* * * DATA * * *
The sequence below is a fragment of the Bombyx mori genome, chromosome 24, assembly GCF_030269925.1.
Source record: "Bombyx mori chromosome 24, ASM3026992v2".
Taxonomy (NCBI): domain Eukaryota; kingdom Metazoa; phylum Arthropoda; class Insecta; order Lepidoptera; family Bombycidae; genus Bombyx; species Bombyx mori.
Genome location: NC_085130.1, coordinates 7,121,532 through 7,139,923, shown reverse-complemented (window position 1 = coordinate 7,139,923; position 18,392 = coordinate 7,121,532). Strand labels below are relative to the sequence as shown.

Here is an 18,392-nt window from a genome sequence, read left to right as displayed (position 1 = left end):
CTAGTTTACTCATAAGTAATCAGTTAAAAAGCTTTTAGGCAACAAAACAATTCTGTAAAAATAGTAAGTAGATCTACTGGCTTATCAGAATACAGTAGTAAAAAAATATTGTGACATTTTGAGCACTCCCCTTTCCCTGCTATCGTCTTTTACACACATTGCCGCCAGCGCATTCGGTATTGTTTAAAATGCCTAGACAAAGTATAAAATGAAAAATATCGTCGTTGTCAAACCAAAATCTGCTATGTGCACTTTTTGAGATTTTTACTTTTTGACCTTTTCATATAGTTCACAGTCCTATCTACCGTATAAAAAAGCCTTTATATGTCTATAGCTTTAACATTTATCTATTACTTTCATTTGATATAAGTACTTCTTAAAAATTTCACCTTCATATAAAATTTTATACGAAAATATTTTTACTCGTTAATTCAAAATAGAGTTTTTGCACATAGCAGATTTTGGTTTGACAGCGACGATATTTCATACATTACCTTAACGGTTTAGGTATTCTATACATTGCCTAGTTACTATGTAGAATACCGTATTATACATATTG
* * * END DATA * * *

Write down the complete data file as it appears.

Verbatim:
The sequence below is a fragment of the Bombyx mori genome, chromosome 24, assembly GCF_030269925.1.
Source record: "Bombyx mori chromosome 24, ASM3026992v2".
Taxonomy (NCBI): domain Eukaryota; kingdom Metazoa; phylum Arthropoda; class Insecta; order Lepidoptera; family Bombycidae; genus Bombyx; species Bombyx mori.
Genome location: NC_085130.1, coordinates 7,121,532 through 7,139,923, shown reverse-complemented (window position 1 = coordinate 7,139,923; position 18,392 = coordinate 7,121,532). Strand labels below are relative to the sequence as shown.

Here is an 18,392-nt window from a genome sequence, read left to right as displayed (position 1 = left end):
CTAGTTTACTCATAAGTAATCAGTTAAAAAGCTTTTAGGCAACAAAACAATTCTGTAAAAATAGTAAGTAGATCTACTGGCTTATCAGAATACAGTAGTAAAAAAATATTGTGACATTTTGAGCACTCCCCTTTCCCTGCTATCGTCTTTTACACACATTGCCGCCAGCGCATTCGGTATTGTTTAAAATGCCTAGACAAAGTATAAAATGAAAAATATCGTCGTTGTCAAACCAAAATCTGCTATGTGCACTTTTTGAGATTTTTACTTTTTGACCTTTTCATATAGTTCACAGTCCTATCTACCGTATAAAAAAGCCTTTATATGTCTATAGCTTTAACATTTATCTATTACTTTCATTTGATATAAGTACTTCTTAAAAATTTCACCTTCATATAAAATTTTATACGAAAATATTTTTACTCGTTAATTCAAAATAGAGTTTTTGCACATAGCAGATTTTGGTTTGACAGCGACGATATTTCATACATTACCTTAACGGTTTAGGTATTCTATACATTGCCTAGTTACTATGTAGAATACCGTATTATACATATTG